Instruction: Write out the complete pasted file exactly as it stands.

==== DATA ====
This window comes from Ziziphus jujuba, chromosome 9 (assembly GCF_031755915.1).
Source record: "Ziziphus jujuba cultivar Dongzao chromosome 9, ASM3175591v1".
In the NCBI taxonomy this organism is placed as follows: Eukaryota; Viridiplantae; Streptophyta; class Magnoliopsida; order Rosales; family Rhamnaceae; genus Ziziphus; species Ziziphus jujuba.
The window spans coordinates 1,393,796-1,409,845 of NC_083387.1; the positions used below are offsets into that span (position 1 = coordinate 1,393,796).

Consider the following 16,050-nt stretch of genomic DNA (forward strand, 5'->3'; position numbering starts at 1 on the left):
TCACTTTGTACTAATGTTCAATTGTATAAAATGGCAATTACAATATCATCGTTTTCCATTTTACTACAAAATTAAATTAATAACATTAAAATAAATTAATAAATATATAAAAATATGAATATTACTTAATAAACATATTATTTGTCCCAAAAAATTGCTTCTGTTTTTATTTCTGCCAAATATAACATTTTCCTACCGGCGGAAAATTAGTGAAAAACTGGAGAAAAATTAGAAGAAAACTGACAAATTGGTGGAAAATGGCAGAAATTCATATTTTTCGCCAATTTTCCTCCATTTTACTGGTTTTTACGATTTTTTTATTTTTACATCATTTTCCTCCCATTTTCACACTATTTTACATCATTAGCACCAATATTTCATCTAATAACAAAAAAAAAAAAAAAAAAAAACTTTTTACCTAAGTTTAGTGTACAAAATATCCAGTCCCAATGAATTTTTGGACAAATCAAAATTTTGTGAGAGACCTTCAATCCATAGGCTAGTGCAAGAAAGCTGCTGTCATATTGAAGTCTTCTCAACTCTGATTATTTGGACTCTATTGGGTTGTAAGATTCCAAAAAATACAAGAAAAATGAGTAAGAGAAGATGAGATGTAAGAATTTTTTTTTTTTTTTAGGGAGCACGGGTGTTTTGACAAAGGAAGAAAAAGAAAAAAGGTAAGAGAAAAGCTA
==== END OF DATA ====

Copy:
This window comes from Ziziphus jujuba, chromosome 9 (assembly GCF_031755915.1).
Source record: "Ziziphus jujuba cultivar Dongzao chromosome 9, ASM3175591v1".
In the NCBI taxonomy this organism is placed as follows: Eukaryota; Viridiplantae; Streptophyta; class Magnoliopsida; order Rosales; family Rhamnaceae; genus Ziziphus; species Ziziphus jujuba.
The window spans coordinates 1,393,796-1,409,845 of NC_083387.1; the positions used below are offsets into that span (position 1 = coordinate 1,393,796).

Consider the following 16,050-nt stretch of genomic DNA (forward strand, 5'->3'; position numbering starts at 1 on the left):
TCACTTTGTACTAATGTTCAATTGTATAAAATGGCAATTACAATATCATCGTTTTCCATTTTACTACAAAATTAAATTAATAACATTAAAATAAATTAATAAATATATAAAAATATGAATATTACTTAATAAACATATTATTTGTCCCAAAAAATTGCTTCTGTTTTTATTTCTGCCAAATATAACATTTTCCTACCGGCGGAAAATTAGTGAAAAACTGGAGAAAAATTAGAAGAAAACTGACAAATTGGTGGAAAATGGCAGAAATTCATATTTTTCGCCAATTTTCCTCCATTTTACTGGTTTTTACGATTTTTTTATTTTTACATCATTTTCCTCCCATTTTCACACTATTTTACATCATTAGCACCAATATTTCATCTAATAACAAAAAAAAAAAAAAAAAAAAACTTTTTACCTAAGTTTAGTGTACAAAATATCCAGTCCCAATGAATTTTTGGACAAATCAAAATTTTGTGAGAGACCTTCAATCCATAGGCTAGTGCAAGAAAGCTGCTGTCATATTGAAGTCTTCTCAACTCTGATTATTTGGACTCTATTGGGTTGTAAGATTCCAAAAAATACAAGAAAAATGAGTAAGAGAAGATGAGATGTAAGAATTTTTTTTTTTTTTTAGGGAGCACGGGTGTTTTGACAAAGGAAGAAAAAGAAAAAAGGTAAGAGAAAAGCTA